Cycling in France
Exploring the diversified landscapes of France from two wheels, with a refreshing breeze in your hair, the gentle sun on your face, and with the French classic À bicyclette (literally ‘On bike’) as your theme song, is a wonderful way to spend your holiday.
Chances are that if you are thinking of booking with us, it’s because you’re looking to take your bike to France. Indeed, travelling by ferry means that you can pack as much as your car can carry – so you’re well on the way to planning the ultimate cycling trip.
Interested in taking your bike to France? From the D-day landing beaches of Normandy to the green Ouche Valley of Burgundy, these French destinations are accessible for experienced bike enthusiasts and families alike. Read through to prepare your own little Tour de France!
Cycling in Normandy
Given Normandy’s charm, it’s not surprising that locals Gustave Flaubert and Guy de Maupassant (two of France’s most illustrious writers) were inspired to pick up a pen. The same can be said for taking your bike: charged with history, its stunning landscapes are an explorer’s paradise.
Pedalling through the picturesque Norman bocage – a vast, verdant land typical of the area – you’ll venture across shaded, mysterious pathways. Following the main roads will take you to the city of Bayeux and its famous Romanesque cathedral. While the nearby Longues-sur-Mer, home to a WWII German battery, is another location that’s well worth the detour. Before you leave the area, cycle to Arromanches, where a Mulberry-harbour – an artificial port built by the British for D-day – still stands today.
If you still have some strength in your legs, proceed to the mount Saint Michel. On the approach, you will have to step down from your bike to reach it, just as the pilgrims did.
Cycling in Brittany
France’s Emerald Coast is 40km of exhilarating rocky wonders, running from the Mont-Saint-Michel to the pointy Cap Fréhel. Cycling from the mount to Saint-Malo, a former Corsairs’ lair, will take you around two hours. After feasting on crepes and drinking a fine cider, you can cycle – or drive and then hop on your bike once there – all the way to Saint-Brieuc. This maritime city is located in a splendid bay, the second biggest of the region, and is home to the 13th century Beauport Abbey, with plenty of cycle-friendly pathways.
Alternatively, you can visit the Rance Valley, which owes its name to the 100-km-long river of the same name and is composed of stunning villages (Saint-Suliac is considered as one of the most beautiful in France) and ports. Towards the end of your expedition, you will enter the medieval city of Dinan that is still guarded by its original 3km of ramparts. The more adventurous can consider taking on the ambitious route that runs along the 360km canal linking Brest to Nantes, a construction which was ordered by Napoleon in 1804.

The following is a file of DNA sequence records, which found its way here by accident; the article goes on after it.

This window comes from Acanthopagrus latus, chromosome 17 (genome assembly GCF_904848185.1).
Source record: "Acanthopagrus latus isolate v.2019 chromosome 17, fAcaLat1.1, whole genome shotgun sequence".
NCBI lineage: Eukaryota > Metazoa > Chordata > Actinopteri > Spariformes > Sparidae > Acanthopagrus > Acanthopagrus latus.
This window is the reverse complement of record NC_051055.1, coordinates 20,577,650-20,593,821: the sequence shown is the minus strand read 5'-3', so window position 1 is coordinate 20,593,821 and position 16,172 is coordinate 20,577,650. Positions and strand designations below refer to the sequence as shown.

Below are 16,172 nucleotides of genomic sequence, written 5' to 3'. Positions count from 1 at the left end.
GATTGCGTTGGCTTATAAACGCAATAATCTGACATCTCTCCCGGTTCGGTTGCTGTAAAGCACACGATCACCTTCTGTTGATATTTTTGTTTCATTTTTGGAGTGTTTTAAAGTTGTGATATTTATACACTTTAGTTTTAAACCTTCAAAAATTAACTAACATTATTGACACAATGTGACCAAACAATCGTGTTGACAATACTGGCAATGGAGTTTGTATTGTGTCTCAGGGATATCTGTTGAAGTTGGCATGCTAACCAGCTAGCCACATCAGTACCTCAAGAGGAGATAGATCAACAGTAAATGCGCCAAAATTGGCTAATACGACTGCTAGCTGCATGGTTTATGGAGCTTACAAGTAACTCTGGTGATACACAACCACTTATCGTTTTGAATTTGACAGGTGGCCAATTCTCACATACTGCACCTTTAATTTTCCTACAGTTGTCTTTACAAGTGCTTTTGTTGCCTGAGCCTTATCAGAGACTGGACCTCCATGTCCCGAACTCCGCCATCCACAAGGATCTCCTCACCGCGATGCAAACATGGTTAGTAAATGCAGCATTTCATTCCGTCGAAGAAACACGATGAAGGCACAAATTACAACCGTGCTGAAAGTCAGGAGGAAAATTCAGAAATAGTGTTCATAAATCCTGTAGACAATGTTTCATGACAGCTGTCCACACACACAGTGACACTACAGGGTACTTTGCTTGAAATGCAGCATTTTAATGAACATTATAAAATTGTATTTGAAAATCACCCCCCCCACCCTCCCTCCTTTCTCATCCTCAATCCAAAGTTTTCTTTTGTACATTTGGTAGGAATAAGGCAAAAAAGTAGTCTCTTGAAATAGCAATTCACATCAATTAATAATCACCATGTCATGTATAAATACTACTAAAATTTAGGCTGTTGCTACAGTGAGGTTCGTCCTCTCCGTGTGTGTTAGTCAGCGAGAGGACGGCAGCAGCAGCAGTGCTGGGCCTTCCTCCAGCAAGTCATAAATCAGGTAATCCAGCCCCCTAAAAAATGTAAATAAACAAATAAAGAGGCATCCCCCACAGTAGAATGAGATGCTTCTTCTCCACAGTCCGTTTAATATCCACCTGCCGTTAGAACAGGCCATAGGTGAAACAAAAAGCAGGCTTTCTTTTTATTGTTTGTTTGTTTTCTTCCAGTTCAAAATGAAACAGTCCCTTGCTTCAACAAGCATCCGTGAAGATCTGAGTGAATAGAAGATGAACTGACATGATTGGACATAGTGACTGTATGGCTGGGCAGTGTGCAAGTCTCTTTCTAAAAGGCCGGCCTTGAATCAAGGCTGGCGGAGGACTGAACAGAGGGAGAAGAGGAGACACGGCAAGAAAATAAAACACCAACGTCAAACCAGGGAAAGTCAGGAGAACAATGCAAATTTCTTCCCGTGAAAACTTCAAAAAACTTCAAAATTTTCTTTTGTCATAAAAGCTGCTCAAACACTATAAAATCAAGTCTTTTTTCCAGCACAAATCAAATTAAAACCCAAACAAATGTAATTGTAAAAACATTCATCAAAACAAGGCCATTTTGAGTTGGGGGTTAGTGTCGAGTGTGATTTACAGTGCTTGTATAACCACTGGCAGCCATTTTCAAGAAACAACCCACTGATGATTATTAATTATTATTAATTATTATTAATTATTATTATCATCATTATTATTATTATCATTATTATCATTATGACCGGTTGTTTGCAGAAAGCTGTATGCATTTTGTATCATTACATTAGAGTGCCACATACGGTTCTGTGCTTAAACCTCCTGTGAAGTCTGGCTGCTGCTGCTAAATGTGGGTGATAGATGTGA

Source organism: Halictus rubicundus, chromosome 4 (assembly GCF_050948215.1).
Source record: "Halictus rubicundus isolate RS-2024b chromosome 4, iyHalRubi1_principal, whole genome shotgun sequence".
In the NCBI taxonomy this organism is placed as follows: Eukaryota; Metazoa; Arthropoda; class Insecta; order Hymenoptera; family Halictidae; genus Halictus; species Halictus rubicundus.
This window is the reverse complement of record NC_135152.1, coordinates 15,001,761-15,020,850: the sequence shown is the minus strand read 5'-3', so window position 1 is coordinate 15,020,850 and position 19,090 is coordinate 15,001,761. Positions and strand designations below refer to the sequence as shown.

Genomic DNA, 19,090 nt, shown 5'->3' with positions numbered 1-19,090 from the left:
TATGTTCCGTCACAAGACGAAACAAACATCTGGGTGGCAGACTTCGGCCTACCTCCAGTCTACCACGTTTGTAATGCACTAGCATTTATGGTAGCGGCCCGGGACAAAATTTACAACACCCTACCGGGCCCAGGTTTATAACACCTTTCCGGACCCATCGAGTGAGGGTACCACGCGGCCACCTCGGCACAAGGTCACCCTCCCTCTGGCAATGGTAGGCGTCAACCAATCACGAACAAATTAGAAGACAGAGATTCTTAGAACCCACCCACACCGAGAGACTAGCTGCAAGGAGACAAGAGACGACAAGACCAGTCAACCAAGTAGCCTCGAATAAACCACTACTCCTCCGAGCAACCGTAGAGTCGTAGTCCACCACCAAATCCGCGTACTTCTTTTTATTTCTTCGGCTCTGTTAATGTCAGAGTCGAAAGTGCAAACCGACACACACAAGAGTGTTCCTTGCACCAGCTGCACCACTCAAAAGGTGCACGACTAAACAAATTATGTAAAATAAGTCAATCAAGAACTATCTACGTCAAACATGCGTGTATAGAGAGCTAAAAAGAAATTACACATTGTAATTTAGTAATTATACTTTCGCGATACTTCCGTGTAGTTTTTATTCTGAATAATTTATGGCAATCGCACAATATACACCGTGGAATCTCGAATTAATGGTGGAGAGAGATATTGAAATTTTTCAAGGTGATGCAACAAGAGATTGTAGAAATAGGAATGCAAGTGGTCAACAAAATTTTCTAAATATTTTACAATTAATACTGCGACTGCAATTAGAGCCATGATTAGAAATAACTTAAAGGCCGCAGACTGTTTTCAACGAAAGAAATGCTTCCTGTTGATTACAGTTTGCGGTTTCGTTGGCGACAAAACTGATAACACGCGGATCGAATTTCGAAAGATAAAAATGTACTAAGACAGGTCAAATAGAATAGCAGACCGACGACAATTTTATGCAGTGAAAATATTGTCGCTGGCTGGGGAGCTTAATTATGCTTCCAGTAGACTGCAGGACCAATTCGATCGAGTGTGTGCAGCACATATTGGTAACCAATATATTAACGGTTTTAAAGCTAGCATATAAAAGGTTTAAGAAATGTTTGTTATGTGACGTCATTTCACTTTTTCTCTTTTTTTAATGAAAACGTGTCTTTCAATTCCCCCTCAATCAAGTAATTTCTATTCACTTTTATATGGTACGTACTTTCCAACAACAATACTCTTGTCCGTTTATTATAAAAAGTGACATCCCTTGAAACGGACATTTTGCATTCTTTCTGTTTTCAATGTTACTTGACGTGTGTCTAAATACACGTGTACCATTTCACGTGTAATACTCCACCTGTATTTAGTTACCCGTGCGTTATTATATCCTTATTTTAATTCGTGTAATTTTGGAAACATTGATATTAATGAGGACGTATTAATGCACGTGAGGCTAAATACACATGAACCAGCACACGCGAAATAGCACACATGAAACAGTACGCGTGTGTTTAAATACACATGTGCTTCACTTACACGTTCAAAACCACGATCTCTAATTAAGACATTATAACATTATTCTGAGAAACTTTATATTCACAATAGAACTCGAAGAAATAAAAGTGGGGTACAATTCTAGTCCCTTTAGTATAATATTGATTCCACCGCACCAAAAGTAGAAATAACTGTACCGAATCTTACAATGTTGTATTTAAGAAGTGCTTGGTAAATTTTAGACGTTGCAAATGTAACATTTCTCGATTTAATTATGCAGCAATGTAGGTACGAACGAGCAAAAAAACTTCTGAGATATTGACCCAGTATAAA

Cycling in Burgundy
After inviting you to go on a hiking trip on the footsteps of Julius Caesar and Vercingetorix in Burgundy, we now take you on a cycling journey that begins in Dijon. The capital city of the Côte-d’Or – literally the “golden coast” – makes for a great starting point as the canal of Bourgogne runs through it.
Cycle along it and less than two hours later, you will find yourself in Malain, a village famous for the witches it allegedly harboured and its mysterious hilltop castle. From there, you will only be 7km away from Gissey-sur-Ouche. Upon seeing its charming bridge, you will know that you have entered the lush Ouche Valley, a leafy land that boasts unsuspected treasures, such as the villages of Commarin and Châteauneuf-en-Auxois and their respective remarkably well preserved castles. From either of them, it will only take you a three-hour bike ride to reach the enchanting Morvan Natural Regional Park. With its forests, lakes and ponds, the Morvan Park’s beguiling scenery will ease your mind.
Cycling in Loire Valley
Ready to embark on an epic cycling trip? If the answer is “yes”, you should consider the 900km route along the Loire – France’s longest river – that takes you from the town of Cuffy to Saint-Brevin-les-Pins and the Atlantic Littoral. If you are looking for a less intense but still stunning promenade, stay in the Loire Valley, cycling from one of its famous castles to another – a tour as delightful to children as it is to adults.
Admire the palace of Cheverny, which was the basis for Marlinspike Hall in the comic book Tintin, before venturing into its fairy tale forest. Then head to the grandiose Chambord; said to have been inspired by the drawings of Leonardo da Vinci. Those after an immersive natural escapade should opt for the Loire-Anjou-Touraine Natural Park, or the leafy haven of the Sologne region. With its 500,000 hectares of forests, Sologne is home to 140 species of birds, as well as deer and boars – a magical destination that is particularly ravishing in autumn.
Can’t wait to cycle around France? Book your Dover to Calais crossing today!